By The Nation
“Rotavirus-related diarrhoea cases happen every year,” Prof Dr Yong Poovorawan, a virologist at Chulalongkorn University, said yesterday.
Yong said infants and young children were most likely to get rotavirus, while adults were more likely to come down with diarrhoea because of norovirus.
“If you want absolutely accurate test results as to which virus has caused the symptoms, you have to submit samples to a molecular biology lab, not just rely on test kits,” he said.
Rotavirus has become a big issue on social media since actress Nusba Punnakanta posted a picture of herself in a hospital bed to warn people about it.
“There’s no medicine to cure this … so, it’s best to prevent the risk by frequently washing your hands,” the caption read.
Yong said although there are no medicines to cure diarrhoea caused by the virus, it usually lasted three to five days.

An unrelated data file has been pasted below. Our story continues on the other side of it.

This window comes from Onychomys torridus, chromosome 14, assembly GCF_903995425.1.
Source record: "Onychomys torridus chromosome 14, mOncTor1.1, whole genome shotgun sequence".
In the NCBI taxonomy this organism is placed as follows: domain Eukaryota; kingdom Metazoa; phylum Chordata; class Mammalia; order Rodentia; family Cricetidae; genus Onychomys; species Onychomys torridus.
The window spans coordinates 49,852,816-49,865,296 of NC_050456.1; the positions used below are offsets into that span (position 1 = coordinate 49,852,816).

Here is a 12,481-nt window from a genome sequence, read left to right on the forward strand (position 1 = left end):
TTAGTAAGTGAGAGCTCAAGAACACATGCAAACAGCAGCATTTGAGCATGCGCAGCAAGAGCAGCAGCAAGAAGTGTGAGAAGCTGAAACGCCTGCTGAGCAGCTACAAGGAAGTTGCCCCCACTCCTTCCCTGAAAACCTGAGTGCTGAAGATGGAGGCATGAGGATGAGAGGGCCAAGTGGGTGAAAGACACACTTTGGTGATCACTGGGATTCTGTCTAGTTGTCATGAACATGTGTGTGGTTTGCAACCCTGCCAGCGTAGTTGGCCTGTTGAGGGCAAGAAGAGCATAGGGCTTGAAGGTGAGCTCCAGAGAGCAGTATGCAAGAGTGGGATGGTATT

“I don’t understand why the public gets panicked,” he said.
The Disease Control Department (DCD) yesterday released guidelines on how to avoid rotavirus-related diarrhoea.
It recommended three measures: washing hands frequently; cleaning children’s utensils often; and not taking children to crowded places.
According to the DCD, rotavirus-related symptoms can be more serious among children and the elderly.
DCD deputy director-general Dr Asadang Ruay-ajin said that, in the past, rotavirus was found only among young children. “But in recent years, we have noticed that more adults have caught the virus,” he said.
Asadang insisted that the recent development was not a cause for panic. “It’s just that you should know how to protect yourself from rotavirus risks. For example, it’s best to use a serving spoon and eat just-cooked hot food,” he said.
Asadang said weather changes were also a factor behind the spread of the virus.
He said some people could not adjust themselves to weather changes and thus became quite vulnerable to diseases.
“To stay healthy, take enough rest and eat nutritious food. Avoid alcohol and smoking,” Asadang said.
Yong said that, in the past, diarrhoea cases in Thailand usually occurred during summer because of bacteria. As sanitary standards in the country improved, bacteria-related diarrhoea cases had reduced overall, but cases had started occurring during winter.